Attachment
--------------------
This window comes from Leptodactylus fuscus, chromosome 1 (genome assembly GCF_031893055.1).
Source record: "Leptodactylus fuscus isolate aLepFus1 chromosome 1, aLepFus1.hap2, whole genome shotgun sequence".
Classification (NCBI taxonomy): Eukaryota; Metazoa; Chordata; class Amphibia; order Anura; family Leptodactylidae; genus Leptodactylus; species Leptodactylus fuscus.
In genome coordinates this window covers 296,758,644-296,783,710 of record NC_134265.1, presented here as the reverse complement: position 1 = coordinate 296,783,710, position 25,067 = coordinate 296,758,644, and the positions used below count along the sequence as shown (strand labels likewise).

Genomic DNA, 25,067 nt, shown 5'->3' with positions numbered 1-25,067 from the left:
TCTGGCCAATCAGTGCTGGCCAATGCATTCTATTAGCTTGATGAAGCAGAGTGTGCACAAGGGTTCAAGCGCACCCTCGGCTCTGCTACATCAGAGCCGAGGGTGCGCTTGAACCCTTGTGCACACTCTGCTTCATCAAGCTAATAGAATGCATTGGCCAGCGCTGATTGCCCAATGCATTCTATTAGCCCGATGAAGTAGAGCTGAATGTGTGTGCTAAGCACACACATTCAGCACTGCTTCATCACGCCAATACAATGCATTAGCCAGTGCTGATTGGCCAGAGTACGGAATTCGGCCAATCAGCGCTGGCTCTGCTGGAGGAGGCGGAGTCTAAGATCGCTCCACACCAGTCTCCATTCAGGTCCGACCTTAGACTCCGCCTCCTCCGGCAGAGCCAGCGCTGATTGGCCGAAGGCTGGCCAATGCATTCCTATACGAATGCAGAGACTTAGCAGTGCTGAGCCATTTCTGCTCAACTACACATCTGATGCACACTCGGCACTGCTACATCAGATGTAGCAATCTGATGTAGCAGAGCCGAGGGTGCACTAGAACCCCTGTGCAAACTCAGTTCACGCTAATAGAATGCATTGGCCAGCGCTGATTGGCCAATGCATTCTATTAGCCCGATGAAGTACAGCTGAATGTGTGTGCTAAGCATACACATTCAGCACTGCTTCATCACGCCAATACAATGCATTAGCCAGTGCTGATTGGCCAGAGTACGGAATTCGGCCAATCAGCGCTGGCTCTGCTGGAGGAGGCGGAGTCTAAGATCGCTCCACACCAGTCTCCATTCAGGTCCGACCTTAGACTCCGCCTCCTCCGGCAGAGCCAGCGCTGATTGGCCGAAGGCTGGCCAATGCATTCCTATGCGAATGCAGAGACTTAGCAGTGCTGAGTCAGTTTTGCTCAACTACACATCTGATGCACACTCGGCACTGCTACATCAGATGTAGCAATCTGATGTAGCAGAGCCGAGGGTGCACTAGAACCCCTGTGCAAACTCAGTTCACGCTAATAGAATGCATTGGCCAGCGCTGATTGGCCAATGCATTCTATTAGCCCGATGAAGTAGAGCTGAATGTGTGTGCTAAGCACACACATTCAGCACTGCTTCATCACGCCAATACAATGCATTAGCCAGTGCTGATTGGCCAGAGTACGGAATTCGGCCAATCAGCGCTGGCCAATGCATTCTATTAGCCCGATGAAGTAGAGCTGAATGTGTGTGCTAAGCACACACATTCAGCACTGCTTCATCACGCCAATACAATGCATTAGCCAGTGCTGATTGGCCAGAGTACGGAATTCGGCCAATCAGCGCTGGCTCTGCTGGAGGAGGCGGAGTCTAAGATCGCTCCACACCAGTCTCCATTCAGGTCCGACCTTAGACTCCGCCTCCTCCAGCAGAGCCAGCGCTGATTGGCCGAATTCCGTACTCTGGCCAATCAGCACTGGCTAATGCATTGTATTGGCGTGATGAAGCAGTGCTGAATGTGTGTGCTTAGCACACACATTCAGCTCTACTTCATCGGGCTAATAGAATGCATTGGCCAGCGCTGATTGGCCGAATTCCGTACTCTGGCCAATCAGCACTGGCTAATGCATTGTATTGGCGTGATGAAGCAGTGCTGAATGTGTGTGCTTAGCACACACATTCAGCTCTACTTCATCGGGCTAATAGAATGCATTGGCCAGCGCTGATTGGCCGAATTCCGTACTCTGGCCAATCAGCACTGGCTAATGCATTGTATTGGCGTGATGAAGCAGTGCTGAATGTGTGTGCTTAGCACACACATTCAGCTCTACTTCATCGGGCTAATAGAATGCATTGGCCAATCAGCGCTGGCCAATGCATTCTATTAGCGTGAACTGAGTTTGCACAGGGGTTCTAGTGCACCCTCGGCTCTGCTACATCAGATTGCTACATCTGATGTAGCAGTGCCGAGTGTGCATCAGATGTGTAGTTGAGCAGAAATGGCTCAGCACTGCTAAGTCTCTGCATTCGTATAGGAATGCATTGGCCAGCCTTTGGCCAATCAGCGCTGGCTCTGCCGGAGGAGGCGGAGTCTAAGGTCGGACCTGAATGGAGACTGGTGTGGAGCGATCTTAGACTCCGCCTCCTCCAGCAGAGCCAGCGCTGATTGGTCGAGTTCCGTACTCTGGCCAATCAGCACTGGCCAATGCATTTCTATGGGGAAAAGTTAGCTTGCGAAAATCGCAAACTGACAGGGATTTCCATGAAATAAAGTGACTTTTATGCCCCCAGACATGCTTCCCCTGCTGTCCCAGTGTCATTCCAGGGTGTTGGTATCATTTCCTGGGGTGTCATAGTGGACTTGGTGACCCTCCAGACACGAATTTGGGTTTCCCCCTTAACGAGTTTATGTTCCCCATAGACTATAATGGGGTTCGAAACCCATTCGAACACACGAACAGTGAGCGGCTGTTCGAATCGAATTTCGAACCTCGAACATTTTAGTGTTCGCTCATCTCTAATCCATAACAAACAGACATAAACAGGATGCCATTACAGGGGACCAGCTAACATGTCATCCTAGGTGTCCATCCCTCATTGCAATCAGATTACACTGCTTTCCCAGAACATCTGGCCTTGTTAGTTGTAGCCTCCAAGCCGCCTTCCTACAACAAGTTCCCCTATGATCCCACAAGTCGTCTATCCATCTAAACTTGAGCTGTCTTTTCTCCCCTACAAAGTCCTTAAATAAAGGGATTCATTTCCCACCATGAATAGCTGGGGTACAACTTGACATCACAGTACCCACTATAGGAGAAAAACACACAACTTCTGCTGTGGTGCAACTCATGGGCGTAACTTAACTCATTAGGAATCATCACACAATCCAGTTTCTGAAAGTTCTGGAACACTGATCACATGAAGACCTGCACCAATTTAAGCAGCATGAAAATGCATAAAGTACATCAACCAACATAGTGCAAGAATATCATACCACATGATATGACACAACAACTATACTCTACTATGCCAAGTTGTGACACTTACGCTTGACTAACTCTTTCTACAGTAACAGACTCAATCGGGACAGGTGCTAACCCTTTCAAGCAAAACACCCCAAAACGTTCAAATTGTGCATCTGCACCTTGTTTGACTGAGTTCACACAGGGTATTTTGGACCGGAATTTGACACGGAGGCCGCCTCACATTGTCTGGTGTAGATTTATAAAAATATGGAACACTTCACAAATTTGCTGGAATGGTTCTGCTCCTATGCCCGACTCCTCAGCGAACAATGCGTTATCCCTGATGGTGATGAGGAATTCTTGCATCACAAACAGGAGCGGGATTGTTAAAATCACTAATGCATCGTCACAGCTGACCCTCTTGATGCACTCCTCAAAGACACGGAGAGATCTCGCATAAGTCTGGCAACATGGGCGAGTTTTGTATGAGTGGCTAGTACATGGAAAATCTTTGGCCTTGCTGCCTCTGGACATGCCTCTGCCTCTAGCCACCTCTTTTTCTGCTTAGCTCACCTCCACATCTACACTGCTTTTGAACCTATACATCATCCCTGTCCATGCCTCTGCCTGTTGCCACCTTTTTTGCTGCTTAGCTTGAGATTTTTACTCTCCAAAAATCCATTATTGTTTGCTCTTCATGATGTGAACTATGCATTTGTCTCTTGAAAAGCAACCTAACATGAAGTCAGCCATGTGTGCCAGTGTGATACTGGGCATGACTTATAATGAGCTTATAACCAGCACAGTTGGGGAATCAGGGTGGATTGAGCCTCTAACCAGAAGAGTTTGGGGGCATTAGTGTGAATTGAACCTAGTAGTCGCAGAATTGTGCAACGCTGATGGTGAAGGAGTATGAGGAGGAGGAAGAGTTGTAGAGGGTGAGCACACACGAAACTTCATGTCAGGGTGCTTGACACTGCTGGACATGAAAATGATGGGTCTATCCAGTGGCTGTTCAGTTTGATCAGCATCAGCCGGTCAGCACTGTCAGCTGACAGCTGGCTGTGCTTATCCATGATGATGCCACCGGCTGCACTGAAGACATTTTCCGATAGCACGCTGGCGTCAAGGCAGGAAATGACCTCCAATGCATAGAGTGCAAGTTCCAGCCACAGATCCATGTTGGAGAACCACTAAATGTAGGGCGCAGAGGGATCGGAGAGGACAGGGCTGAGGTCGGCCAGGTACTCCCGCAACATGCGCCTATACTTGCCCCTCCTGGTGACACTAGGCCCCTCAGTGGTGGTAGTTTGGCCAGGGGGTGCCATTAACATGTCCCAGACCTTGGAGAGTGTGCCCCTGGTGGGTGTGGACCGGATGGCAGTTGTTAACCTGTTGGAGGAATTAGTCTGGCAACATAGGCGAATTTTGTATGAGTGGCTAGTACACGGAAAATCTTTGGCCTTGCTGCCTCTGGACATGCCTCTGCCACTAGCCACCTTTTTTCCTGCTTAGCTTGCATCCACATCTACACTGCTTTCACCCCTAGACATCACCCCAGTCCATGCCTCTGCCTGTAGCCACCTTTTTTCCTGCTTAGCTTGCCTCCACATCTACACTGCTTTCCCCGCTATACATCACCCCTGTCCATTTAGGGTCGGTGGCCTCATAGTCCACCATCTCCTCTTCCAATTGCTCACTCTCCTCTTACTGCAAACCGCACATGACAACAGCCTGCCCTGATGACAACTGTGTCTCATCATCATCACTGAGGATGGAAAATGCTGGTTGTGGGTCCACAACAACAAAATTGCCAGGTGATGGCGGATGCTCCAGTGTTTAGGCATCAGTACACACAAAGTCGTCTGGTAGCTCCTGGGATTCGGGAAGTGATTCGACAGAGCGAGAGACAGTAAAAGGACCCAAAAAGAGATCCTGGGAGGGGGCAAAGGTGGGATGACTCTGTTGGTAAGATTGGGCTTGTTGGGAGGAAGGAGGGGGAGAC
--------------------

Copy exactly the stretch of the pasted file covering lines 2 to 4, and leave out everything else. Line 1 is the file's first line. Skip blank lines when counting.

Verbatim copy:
Source record: "Leptodactylus fuscus isolate aLepFus1 chromosome 1, aLepFus1.hap2, whole genome shotgun sequence".
Classification (NCBI taxonomy): Eukaryota; Metazoa; Chordata; class Amphibia; order Anura; family Leptodactylidae; genus Leptodactylus; species Leptodactylus fuscus.
In genome coordinates this window covers 296,758,644-296,783,710 of record NC_134265.1, presented here as the reverse complement: position 1 = coordinate 296,783,710, position 25,067 = coordinate 296,758,644, and the positions used below count along the sequence as shown (strand labels likewise).